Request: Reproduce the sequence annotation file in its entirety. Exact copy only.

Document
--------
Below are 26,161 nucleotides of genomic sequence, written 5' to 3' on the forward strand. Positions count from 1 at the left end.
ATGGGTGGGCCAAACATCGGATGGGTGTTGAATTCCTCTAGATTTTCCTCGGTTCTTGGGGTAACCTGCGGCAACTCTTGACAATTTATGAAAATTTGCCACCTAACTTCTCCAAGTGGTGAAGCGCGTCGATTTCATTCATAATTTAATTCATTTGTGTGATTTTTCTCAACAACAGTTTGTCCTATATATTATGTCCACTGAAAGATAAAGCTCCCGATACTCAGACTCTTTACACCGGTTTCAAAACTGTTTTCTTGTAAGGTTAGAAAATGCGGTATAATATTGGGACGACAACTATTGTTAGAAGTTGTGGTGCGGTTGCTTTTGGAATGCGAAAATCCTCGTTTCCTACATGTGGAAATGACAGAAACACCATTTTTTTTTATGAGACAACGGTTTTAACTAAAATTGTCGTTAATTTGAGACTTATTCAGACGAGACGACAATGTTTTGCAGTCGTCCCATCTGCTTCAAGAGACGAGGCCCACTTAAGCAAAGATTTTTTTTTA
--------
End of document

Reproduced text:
Below are 26,161 nucleotides of genomic sequence, written 5' to 3' on the forward strand. Positions count from 1 at the left end.
ATGGGTGGGCCAAACATCGGATGGGTGTTGAATTCCTCTAGATTTTCCTCGGTTCTTGGGGTAACCTGCGGCAACTCTTGACAATTTATGAAAATTTGCCACCTAACTTCTCCAAGTGGTGAAGCGCGTCGATTTCATTCATAATTTAATTCATTTGTGTGATTTTTCTCAACAACAGTTTGTCCTATATATTATGTCCACTGAAAGATAAAGCTCCCGATACTCAGACTCTTTACACCGGTTTCAAAACTGTTTTCTTGTAAGGTTAGAAAATGCGGTATAATATTGGGACGACAACTATTGTTAGAAGTTGTGGTGCGGTTGCTTTTGGAATGCGAAAATCCTCGTTTCCTACATGTGGAAATGACAGAAACACCATTTTTTTTTATGAGACAACGGTTTTAACTAAAATTGTCGTTAATTTGAGACTTATTCAGACGAGACGACAATGTTTTGCAGTCGTCCCATCTGCTTCAAGAGACGAGGCCCACTTAAGCAAAGATTTTTTTTTA